Fukushima Plant Leaking Radiation Into Sea
Tokyo Electric Power Co. said Saturday that water near an outlet of the No. 2 reactor at the Fukushima nuclear power plant is contaminated with radiation exceeding 1,000 millisierverts per hour, Reuters reported.
TEPCO said the shaft, which stores supply cables, had a crack 20 centimeters long in the concrete that was allowing radiation to be leaked into the sea.
Workers have begun pouring concrete into the shaft to seal the crack shortly after it was detected, TEPCO added.
The spread of radioactive iodine in the sea presents no immediate danger to human health. However, the detection shows that contamination by radioactive substances has spread widely in the ocean off the Japan coast.
Officials say contamination by radioactive iodine, which had been confirmed around the Fukushima No. 1 nuclear power plant, has spread to southern sea areas due to north-south ocean currents.
The officials also said the government is preparing to inject nitrogen into reactor buildings to prevent explosions caused by hydrogen leaking from the reactors.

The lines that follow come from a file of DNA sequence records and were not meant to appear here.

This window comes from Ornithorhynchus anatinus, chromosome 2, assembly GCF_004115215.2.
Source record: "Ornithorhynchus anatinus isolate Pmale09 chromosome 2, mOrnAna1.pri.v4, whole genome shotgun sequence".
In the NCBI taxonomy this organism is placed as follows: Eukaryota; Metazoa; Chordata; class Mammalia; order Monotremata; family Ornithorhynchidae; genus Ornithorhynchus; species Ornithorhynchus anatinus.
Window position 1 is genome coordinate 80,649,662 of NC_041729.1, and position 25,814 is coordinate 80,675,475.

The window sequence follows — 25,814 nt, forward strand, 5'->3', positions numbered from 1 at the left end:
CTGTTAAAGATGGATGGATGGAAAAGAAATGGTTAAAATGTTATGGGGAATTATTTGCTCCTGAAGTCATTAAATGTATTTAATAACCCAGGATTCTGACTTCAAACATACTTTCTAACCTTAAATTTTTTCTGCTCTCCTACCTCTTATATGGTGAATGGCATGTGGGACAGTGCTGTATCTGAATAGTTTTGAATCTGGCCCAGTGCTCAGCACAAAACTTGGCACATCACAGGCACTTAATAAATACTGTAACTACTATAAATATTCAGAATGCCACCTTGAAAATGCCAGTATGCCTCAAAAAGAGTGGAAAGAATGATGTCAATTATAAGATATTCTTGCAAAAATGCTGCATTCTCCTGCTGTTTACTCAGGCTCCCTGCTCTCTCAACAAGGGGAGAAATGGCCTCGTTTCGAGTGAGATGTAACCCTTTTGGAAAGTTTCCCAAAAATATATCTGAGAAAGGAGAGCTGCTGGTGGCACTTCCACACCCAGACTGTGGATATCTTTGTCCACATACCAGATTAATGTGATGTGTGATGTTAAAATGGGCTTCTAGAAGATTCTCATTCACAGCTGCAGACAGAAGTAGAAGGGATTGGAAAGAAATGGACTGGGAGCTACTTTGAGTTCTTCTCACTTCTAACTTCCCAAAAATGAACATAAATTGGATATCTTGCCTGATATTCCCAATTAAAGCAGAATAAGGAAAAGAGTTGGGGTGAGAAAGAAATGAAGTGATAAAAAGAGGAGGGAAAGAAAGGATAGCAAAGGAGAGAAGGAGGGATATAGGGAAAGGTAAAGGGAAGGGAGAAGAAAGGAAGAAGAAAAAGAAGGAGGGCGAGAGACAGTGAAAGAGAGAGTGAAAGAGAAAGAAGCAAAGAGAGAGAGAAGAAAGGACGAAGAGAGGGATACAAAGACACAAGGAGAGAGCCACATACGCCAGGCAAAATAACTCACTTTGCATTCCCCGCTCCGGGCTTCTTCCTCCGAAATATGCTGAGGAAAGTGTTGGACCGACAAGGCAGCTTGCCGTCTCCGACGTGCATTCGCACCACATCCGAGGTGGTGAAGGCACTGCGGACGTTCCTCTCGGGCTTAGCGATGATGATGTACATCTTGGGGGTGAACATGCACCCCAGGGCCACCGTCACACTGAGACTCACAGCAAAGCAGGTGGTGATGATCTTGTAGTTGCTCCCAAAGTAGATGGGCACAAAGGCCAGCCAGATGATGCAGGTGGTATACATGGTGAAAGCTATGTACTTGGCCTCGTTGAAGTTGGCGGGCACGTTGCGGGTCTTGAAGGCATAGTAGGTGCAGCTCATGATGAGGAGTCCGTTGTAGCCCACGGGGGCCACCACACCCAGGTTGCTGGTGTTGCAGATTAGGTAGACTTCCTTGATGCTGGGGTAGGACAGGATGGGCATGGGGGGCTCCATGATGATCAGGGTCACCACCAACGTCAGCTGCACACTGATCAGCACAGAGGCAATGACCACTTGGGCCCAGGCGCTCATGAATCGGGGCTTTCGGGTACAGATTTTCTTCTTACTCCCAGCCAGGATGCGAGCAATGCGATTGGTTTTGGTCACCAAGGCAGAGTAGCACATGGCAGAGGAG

TEPCO resumed spraying of liquid synthetic resins in the Fukushima No. 1 nuclear power plant compound on Saturday to prevent radioactive dust and particles from becoming airborne.
The synthetic resins were initially developed to prevent sand and other materials from becoming airborne at construction sites. According to Kurita Water Industries Ltd., which manufactures the resins, they become solid in half a day when the weather is good and are effective for six to 12 months.
Meanwhile, The Wall Street Journal reported that the U.S. Department of Energy said Friday that up to 70 percent of the large nuclear fuel stockpile at the No. 1 reactor of the Fukushima No. 1 nuclear power plant and up to one-third of the No. 2 reactor of the plant is damaged.
In Ishiro Honda's 1954 atomic horror classic Godzilla, the eponymous daikaiju (Japanese movie monster) came from the sea to attack Japan after radiation from the Hiroshima and Nagasaki nuclear bombings contaminated the sea. While the original Godzilla was a metaphor for the bombings themselves he would, over his 28-film career, also be depicted as a protector of the world from environmental destruction. No one then imagined a made-in-Japan nuclear disaster that would overshadow the WWII bombings and whose environmental damage the world has yet to measure.